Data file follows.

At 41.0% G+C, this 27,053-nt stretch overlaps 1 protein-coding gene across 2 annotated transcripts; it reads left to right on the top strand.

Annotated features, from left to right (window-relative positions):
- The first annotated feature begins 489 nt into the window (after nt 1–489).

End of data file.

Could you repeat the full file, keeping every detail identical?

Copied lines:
At 41.0% G+C, this 27,053-nt stretch overlaps 1 protein-coding gene across 2 annotated transcripts; it reads left to right on the top strand.

Annotated features, from left to right (window-relative positions):
- The first annotated feature begins 489 nt into the window (after nt 1–489).